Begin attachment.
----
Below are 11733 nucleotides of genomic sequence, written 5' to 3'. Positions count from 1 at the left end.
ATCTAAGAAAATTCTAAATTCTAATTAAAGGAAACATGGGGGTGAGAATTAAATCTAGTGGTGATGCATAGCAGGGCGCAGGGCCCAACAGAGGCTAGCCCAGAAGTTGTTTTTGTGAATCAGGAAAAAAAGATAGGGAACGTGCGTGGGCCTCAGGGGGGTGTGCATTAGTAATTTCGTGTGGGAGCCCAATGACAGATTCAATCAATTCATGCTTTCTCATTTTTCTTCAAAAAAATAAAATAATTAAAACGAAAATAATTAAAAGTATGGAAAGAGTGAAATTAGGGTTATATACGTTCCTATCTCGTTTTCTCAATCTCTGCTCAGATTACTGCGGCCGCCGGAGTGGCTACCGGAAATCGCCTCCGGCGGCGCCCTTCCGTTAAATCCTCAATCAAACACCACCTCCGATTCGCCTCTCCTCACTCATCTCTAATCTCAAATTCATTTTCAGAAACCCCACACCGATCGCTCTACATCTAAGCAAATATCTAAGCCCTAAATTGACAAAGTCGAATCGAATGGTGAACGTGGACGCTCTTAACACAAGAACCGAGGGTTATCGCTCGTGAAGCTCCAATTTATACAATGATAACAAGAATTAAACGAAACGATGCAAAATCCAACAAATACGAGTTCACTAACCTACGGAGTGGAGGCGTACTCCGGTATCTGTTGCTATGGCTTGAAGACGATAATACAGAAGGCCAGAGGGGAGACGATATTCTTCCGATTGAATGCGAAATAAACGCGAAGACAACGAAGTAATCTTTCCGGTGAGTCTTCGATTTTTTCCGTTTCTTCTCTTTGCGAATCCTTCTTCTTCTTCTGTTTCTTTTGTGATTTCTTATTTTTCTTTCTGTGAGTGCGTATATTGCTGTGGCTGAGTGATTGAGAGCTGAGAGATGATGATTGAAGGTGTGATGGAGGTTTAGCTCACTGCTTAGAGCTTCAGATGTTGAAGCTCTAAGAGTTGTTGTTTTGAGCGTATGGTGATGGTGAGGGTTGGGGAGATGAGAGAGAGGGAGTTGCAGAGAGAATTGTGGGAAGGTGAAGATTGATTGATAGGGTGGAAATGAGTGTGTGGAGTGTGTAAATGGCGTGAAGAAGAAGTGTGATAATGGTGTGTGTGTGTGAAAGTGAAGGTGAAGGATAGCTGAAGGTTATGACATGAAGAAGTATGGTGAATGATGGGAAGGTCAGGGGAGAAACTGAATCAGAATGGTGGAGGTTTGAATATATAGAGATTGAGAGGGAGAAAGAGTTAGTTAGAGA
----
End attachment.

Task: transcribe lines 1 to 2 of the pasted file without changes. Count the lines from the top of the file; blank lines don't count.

Below are 11733 nucleotides of genomic sequence, written 5' to 3'. Positions count from 1 at the left end.
ATCTAAGAAAATTCTAAATTCTAATTAAAGGAAACATGGGGGTGAGAATTAAATCTAGTGGTGATGCATAGCAGGGCGCAGGGCCCAACAGAGGCTAGCCCAGAAGTTGTTTTTGTGAATCAGGAAAAAAAGATAGGGAACGTGCGTGGGCCTCAGGGGGGTGTGCATTAGTAATTTCGTGTGGGAGCCCAATGACAGATTCAATCAATTCATGCTTTCTCATTTTTCTTCAAAAAAATAAAATAATTAAAACGAAAATAATTAAAAGTATGGAAAGAGTGAAATTAGGGTTATATACGTTCCTATCTCGTTTTCTCAATCTCTGCTCAGATTACTGCGGCCGCCGGAGTGGCTACCGGAAATCGCCTCCGGCGGCGCCCTTCCGTTAAATCCTCAATCAAACACCACCTCCGATTCGCCTCTCCTCACTCATCTCTAATCTCAAATTCATTTTCAGAAACCCCACACCGATCGCTCTACATCTAAGCAAATATCTAAGCCCTAAATTGACAAAGTCGAATCGAATGGTGAACGTGGACGCTCTTAACACAAGAACCGAGGGTTATCGCTCGTGAAGCTCCAATTTATACAATGATAACAAGAATTAAACGAAACGATGCAAAATCCAACAAATACGAGTTCACTAACCTACGGAGTGGAGGCGTACTCCGGTATCTGTTGCTATGGCTTGAAGACGATAATACAGAAGGCCAGAGGGGAGACGATATTCTTCCGATTGAATGCGAAATAAACGCGAAGACAACGAAGTAATCTTTCCGGTGAGTCTTCGATTTTTTCCGTTTCTTCTCTTTGCGAATCCTTCTTCTTCTTCTGTTTCTTTTGTGATTTCTTATTTTTCTTTCTGTGAGTGCGTATATTGCTGTGGCTGAGTGATTGAGAGCTGAGAGATGATGATTGAAGGTGTGATGGAGGTTTAGCTCACTGCTTAGAGCTTCAGATGTTGAAGCTCTAAGAGTTGTTGTTTTGAGCGTATGGTGATGGTGAGGGTTGGGGAGATGAGAGAGAGGGAGTTGCAGAGAGAATTGTGGGAAGGTGAAGATTGATTGATAGGGTGGAAATGAGTGTGTGGAGTGTGTAAATGGCGTGAAGAAGAAGTGTGATAATGGTGTGTGTGTGTGAAAGTGAAGGTGAAGGATAGCTGAAGGTTATGACATGAAGAAGTATGGTGAATGATGGGAAGGTCAGGGGAGAAACTGAATCAGAATGGTGGAGGTTTGAATATATAGAGATTGAGAGGGAGAAAGAGTTAGTTAGAGA